The first morning of testimony in the Jordan Miles civil lawsuit featured just one witness -- Miles' grandmother, Patricia Porter. But through questioning of that one witness, attorneys for Miles -- and those of Pittsburgh Police Officer Richard Ewing, David Sisak and Michael Saldutte -- appeared to lay the groundwork for issues that will be likely be raised throughout the trial.
Miles was an 18-year-old CAPA High School student on Jan. 12, 2010 when he had an altercation with the three officers. He says he was simply walking to his grandmother's home in Homewood when the officers approached him without identifying themselves. Thinking he was going to be robbed, Miles ran; he claims the police chased him down and beat him.
The officers, however, say Miles was sneaking around a home at Tioga Street, giving them reason to suspect criminal activity. And as Ewing's attorney, Robert Leicht, told jurors during his opening argument this morning, "Miles struck the first blow ... He instigated the action." p>
Here are some of the issues raised this morning that will likely be key parts of the case:
The Mountain Dew bottle
The three officers have long said that they reacted as they did in part because Miles had a bulge in the front pocket of his coat, and they thought that bulge could have been a gun. During opening arguments, Saldutte attorney Jim Wymard said one of the officers felt a hard object in his pocket and yelled "gun" during the struggle. They claimed the bulge later proved to be a Mountain Dew Bottle; however, the bottle was never recovered, and Miles says he never had one in his pocket.
This morning Wymard showed Porter a picture of Miles taken two weeks after the altercation. The intent was to show that the swelling in Miles face had subsided two weeks later. However, in the pocket of the jacket in the photo was a soda bottle, clearly sticking out of the top.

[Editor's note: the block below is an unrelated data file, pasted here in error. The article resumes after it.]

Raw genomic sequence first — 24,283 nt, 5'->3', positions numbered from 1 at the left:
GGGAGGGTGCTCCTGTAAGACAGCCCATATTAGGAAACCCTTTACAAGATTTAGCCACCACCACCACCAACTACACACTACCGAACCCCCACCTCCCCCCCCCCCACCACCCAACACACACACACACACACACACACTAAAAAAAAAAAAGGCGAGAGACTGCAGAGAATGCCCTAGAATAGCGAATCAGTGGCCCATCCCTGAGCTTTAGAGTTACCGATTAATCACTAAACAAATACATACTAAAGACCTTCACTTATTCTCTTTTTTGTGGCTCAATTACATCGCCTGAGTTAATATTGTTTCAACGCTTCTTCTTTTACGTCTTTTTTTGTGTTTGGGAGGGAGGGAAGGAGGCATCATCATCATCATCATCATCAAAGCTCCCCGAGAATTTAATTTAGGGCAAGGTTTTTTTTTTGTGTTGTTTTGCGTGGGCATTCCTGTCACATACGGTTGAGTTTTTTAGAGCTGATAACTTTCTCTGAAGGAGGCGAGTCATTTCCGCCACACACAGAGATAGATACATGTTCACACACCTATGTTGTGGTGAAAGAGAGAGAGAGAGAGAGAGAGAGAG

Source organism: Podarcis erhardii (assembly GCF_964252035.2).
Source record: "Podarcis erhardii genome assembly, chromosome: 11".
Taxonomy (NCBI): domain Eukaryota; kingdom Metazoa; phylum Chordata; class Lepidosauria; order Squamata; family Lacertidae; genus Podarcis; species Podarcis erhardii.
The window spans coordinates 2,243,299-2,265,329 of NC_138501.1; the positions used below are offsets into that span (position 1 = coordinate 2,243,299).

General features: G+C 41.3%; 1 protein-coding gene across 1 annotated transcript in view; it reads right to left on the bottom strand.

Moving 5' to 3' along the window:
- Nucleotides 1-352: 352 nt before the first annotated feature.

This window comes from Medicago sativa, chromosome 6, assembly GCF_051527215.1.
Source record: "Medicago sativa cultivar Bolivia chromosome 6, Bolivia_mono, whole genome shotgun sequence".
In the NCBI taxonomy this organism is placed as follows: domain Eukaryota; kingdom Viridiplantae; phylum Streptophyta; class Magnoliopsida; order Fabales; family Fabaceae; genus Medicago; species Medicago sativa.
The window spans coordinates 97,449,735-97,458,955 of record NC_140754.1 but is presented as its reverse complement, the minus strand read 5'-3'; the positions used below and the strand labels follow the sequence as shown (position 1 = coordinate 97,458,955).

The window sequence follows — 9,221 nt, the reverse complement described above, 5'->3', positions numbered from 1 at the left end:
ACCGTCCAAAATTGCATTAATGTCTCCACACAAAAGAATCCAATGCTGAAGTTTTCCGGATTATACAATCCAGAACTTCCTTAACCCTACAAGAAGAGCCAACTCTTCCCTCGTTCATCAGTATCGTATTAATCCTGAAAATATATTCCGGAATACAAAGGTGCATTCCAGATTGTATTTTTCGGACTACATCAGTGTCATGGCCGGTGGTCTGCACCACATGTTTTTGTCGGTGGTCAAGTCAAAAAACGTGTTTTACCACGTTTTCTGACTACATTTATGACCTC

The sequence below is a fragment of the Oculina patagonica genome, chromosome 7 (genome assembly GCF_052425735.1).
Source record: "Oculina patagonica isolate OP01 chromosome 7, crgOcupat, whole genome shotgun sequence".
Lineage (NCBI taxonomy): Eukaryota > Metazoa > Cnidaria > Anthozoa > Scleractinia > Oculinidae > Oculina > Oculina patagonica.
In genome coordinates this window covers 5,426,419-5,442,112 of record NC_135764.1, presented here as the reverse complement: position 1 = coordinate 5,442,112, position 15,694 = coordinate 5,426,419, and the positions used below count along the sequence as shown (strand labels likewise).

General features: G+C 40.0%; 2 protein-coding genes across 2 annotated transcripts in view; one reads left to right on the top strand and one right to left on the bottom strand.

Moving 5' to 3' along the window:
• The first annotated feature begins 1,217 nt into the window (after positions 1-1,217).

Miles attorney J. Kerrington Lewis objected to the photo, and another was then shown to the jury.
The existence of a soda bottle the night of the encounter is key to the defense. But if the first photo was an attempt to help plant the idea in jurors' minds, it's not clear how the strategy will play out: The bottle was, after all, clearly visible sticking out of Miles' jacket. So if the bottle is clearly identifiable as such, will jurors conclude that officers would be likely to confuse a similar bottle for a gun?
Harm suffered by Miles
Lewis introduced evidence that in his first semester of his senior year, Miles was doing well in school, carrying a 3.4 GPA and no grade lower than a B. After the incident in January, Miles GPA fell to a 2.4; he received D's and C's except for the A's he continued to receive in his music courses.
In opening arguments, Lewis said Miles suffered brain damage and post traumatic stress disorder because of the incident. And in testimony today, Porter said Miles used to love school, but after the incident "he had trouble with his memory" and struggled with classes that he used to excel in. In fact, in the fall Miles went to The University of Pittsburgh at Bradford but stayed just two weeks. Porter said his departure stemmed from an incident in Miles' dorm when the police had to be called, causing him stress.
"He was like someone who had gone to war," she testified. "He was traumatized."
On cross examination, Wymard walked Porter through the remainder of Miles' high school transcript. His grades were mainly B's and C's in those years, Wymard pointed out, with his b excelled in his music classes.
After Wymard mentioned that for the second or third time, Porter seemed to take offense.
"You know you have to have intelligence to pass those courses," Porter said. "I wouldn't downplay that."
Editor's note: An earlier version of this post had an incorrect name for Richard Ewing's attorney.